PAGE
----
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Golden Notes Of Archbold’s Memorable Past




Ten Years Ago Wednesday, March 18, 1998

Clark Forward (135 lbs.) was crowned state wrestler champion for the second year in a row. He is the first Blue Streak in history to repeat the honor. Forward also is the first Archbold wrestler in history to complete a season without one offensive point scored against him.

Joe Duff, village administrator, told council the village might need to, “step up to the plate” and contribute more money to the Clyde’s Way underpass.

Carol-Ann’s Brew-N-View was welcomed to the business community Saturday at a ribbon cutting ceremony.

Marci Sloan Latta, a Stryker High School graduate, will join Bowling Green State University as the director of major gifts.

Ivan “Sparks” Wyse and Olen King purchased the Tri- State Elevator, Elmira, at auction Saturday for $50,000.

A photograph shows Pettisville district basketball spirit in the likes of Nona Liechty, Judy Rossman, and Marilyn Rychener.

In a photograph, Collin Roynon, middle school 8th grade, appears almost dwarfed by the 31-pound tuba he plays in the band. Marilyn Krueger is director.

Twenty-Five Years Ago Wednesday, March 23, 1983

AHS Band Play-a-Thon will begin with a parade through downtown Friday at 7:30.

A spring snowstorm hit Archbold and photos show residents after the storm: Rollie Britsch, blowing snow from a garden tractor; Jason and Justin Smith, playing on sleds; Wes Wyse, plowing with Jeep; and Paul (Bud) Rupp, using snow blower.

Larry Baus, president of council, continues as acting mayor because of the absence of William Lovejoy.

The Bernice Kutzli home, 309 West St., was sold at public auction to Keith O’Brien for $15,500.

Deaths- Henry H. Badenhop, 74, Archbold; Alva Saunders, 77, Wauseon; Hilda C. Dohm, 62, Archbold; Oacar Trudel, 81, Wauseon

Nafziger Computer Service got its start from Nafziger Ice Cream’s need to keep up with the times. The enterprise is now a division of Nafziger Ice Cream.

Mr. and Mrs. Chauncey Stuckey, 40th wedding anniversary, April 3.

Teresa, daughter of Mr. and Mrs. Kenneth Aeschliman, student at Bluffton College, was awarded a freshman scholarship…. Betty, daughter of Mr. and Mrs. Lloyd Rychener, received an alumni scholarship at Fort Wayne Bible College.

Mutterings, by Orrin R. Taylor- Some people spend a lifetime looking for the needle in the haystack, according to Keep Ona Tryin…. Dealers offer used 707 commercial jets for as little as $500,000, DC-8s $1.5 million.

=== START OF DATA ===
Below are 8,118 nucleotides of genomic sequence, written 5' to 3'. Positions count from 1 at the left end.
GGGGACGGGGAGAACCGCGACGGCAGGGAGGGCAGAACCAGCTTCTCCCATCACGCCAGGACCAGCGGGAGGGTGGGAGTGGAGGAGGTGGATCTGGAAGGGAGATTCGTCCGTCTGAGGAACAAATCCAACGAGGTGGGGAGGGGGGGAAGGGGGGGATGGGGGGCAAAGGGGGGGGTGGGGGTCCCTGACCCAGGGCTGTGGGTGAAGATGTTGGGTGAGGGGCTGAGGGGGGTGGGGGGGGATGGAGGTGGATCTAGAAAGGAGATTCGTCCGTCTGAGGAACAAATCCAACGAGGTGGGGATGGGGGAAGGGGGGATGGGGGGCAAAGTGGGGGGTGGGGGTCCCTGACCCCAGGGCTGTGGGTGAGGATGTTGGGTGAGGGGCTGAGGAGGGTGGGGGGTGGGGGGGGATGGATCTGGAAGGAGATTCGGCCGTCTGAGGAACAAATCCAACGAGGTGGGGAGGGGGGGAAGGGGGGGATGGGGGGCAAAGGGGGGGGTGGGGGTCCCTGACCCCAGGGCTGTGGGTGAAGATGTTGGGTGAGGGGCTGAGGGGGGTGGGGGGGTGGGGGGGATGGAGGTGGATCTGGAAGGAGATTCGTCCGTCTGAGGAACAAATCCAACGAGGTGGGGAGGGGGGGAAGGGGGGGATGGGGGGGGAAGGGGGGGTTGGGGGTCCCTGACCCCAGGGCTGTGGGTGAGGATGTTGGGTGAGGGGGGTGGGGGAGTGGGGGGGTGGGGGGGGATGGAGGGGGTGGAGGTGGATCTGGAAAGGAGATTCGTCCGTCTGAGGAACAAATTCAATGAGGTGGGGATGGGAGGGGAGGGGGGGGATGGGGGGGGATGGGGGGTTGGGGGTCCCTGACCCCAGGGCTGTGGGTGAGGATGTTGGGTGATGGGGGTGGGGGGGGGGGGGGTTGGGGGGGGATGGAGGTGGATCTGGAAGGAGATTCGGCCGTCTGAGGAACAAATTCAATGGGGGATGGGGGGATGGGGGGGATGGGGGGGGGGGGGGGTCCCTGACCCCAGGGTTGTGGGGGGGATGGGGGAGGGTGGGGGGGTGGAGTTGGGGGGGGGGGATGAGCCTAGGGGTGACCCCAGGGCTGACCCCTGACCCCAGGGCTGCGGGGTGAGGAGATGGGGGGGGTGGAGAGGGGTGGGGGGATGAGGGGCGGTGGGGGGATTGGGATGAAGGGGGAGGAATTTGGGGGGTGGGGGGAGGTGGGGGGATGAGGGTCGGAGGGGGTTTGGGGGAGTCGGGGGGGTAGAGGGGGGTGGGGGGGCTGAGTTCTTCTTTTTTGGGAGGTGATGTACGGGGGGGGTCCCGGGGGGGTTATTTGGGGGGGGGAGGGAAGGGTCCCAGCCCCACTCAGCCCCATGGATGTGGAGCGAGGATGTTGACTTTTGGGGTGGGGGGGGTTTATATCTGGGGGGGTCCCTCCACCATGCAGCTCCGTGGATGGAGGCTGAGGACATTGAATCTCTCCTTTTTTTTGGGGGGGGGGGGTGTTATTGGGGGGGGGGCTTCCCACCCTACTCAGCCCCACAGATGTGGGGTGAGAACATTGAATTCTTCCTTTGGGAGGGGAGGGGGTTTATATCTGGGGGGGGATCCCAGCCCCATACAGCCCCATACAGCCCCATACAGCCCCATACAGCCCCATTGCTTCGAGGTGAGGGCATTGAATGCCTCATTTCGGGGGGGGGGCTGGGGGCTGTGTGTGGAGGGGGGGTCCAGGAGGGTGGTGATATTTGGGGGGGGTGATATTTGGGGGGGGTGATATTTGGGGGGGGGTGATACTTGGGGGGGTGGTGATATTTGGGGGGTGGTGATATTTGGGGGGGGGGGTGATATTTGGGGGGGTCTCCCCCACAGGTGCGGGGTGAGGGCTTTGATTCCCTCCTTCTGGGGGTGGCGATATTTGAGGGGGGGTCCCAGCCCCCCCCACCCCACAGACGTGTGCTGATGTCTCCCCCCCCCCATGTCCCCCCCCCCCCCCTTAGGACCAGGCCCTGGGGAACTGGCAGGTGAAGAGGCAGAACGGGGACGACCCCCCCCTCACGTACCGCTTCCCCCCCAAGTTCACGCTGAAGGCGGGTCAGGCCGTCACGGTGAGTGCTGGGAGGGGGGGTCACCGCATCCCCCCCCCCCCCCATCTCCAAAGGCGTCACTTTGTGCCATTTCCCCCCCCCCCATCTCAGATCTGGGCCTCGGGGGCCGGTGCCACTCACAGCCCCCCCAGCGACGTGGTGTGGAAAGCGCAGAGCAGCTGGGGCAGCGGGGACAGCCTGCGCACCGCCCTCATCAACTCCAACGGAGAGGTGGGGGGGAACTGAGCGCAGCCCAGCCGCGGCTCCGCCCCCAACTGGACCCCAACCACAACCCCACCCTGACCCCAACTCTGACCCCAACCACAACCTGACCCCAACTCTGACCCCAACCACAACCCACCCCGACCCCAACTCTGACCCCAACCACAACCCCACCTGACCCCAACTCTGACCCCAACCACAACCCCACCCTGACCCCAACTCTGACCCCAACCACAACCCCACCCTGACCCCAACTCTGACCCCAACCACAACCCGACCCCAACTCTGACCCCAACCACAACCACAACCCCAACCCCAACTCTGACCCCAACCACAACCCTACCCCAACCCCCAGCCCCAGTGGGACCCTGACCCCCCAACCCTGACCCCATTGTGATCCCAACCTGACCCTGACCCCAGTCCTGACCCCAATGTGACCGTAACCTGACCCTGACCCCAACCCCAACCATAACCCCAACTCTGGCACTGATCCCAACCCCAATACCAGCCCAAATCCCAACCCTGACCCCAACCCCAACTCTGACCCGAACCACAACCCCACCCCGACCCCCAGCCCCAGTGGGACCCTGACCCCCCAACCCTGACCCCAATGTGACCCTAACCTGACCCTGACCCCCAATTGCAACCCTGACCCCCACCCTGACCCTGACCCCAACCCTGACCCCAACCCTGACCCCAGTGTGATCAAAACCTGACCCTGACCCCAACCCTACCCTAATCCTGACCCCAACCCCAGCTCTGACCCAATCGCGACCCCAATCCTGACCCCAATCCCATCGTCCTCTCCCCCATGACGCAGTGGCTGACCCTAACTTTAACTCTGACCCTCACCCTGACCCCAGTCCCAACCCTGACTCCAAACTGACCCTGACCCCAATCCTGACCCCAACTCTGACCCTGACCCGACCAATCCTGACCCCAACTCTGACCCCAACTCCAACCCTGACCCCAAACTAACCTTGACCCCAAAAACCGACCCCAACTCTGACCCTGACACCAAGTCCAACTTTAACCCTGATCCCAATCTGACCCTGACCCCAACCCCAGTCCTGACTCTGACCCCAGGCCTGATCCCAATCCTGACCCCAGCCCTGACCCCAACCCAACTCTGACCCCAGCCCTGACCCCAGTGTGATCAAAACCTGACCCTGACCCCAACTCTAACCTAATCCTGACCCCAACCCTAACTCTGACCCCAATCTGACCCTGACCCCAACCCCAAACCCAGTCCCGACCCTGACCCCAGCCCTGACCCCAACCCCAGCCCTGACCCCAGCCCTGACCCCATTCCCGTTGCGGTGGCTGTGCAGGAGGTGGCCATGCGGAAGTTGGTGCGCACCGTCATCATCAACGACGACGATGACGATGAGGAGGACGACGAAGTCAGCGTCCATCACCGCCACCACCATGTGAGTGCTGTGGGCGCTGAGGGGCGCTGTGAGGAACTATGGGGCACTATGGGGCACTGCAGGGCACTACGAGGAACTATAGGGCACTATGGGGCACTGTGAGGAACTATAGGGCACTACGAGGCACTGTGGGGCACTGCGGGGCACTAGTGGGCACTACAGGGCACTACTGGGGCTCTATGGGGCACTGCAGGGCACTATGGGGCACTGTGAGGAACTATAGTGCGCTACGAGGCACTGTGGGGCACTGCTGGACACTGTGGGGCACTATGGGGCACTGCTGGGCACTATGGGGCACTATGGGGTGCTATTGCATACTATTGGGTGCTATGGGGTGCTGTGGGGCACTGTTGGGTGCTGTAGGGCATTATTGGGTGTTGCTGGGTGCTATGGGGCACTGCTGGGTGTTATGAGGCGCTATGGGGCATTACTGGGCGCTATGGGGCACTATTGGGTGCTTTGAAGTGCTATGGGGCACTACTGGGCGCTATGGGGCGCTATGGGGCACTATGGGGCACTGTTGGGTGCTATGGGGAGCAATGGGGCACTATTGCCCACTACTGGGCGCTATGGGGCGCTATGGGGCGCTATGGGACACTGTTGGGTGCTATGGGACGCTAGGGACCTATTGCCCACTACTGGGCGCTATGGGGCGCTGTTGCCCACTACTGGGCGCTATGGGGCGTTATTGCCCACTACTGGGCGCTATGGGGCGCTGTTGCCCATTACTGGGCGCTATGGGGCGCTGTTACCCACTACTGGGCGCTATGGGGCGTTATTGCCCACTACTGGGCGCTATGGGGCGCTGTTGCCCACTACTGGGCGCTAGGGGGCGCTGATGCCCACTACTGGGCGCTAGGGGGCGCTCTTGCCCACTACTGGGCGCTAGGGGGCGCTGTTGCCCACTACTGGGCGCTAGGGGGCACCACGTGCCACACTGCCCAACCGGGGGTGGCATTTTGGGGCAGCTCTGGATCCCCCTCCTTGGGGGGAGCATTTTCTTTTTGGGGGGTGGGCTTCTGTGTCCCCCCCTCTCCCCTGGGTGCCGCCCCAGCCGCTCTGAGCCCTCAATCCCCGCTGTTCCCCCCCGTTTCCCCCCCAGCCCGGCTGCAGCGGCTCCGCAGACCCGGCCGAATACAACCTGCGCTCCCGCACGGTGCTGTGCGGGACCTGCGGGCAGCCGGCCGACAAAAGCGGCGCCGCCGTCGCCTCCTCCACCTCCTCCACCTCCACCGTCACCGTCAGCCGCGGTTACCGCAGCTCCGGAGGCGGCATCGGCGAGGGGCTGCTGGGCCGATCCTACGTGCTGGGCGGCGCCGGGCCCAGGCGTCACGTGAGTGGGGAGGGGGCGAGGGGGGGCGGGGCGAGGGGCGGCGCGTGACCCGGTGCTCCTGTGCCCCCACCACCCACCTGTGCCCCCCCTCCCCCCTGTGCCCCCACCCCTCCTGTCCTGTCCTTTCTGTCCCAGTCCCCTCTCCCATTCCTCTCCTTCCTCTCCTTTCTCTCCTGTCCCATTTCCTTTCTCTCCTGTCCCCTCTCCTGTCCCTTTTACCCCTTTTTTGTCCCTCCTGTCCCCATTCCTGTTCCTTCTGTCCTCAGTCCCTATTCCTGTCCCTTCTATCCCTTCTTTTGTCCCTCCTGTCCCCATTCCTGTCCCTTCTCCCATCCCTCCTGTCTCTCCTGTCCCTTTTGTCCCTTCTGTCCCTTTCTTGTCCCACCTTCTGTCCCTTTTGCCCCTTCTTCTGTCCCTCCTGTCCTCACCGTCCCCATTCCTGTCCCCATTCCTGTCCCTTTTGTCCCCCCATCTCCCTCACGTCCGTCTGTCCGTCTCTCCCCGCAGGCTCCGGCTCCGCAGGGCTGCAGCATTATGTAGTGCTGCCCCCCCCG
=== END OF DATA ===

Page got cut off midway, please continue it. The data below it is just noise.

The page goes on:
Fifty Years Ago Wednesday, March 19, 1958

The eighth Quadri-County Science Fair at Archbold High School begins March 28. Hundreds of students will display projects under the direction of George Clark. Science students at Archbold totaling 167 will show their projects.

Fulton County had 17 fatalities in traffic accidents during 1957.

Twelve superior and seven excellent ratings were given local high school musicians at the annual BGSU competition.

Excellent ratings were won by Terry Murbach, tuba solo; Mike Sullivan, Bob Fraas, David Grisier, David Rupp, trombone quartet; John Rich, Karen Peters, Shirley Rupp, Mile Sullivan, Tom Gallaway, Tom Grieser, brass sextet; Mike Miller, Dean Rupp, Tom Gallaway, Terry Murbach, brass sextet; Maureen Sullivan, Suellen Sullivan, Bonnie Fraas, Deann Rupp, saxophone quartet; Larry Schroeder, Sharon Schantz, Barbara Gisel, Connie Wyse, clarinet quartet; David Grisier, trombone solo.

Fulton County Cattle Feeders Association held a banquet meeting March 11. There were 462 served. Nine stops were made on the tour.

Janeth, daughter of Mr. and Mrs. Milton Schantz, will be capped at Toledo Hospital March 25.

Members of the newly organized Business and Professional Women’s Club will hold their first dinner meeting in the State Room of the Peoples State Bank building Tuesday evening, March 25.

Rollin, son of Mr. and Mrs. Robert Hayes, completed 16 weeks Army training at Fort Bliss, Texas…. Roger, son of Mrs. Wahneta Vonier, is studying electronics at Great Lakes, Ill., Naval Training Station.

Military addresses appear for Donald F. Hyatt, Loretta M. Kernig, Lowell E. Rupp.

Bill DeVries and Vincent Taylor will attend the 34th photographic trade show in Chicago Thursday.

Seventy-Five Years Ago Wednesday, March 22, 1933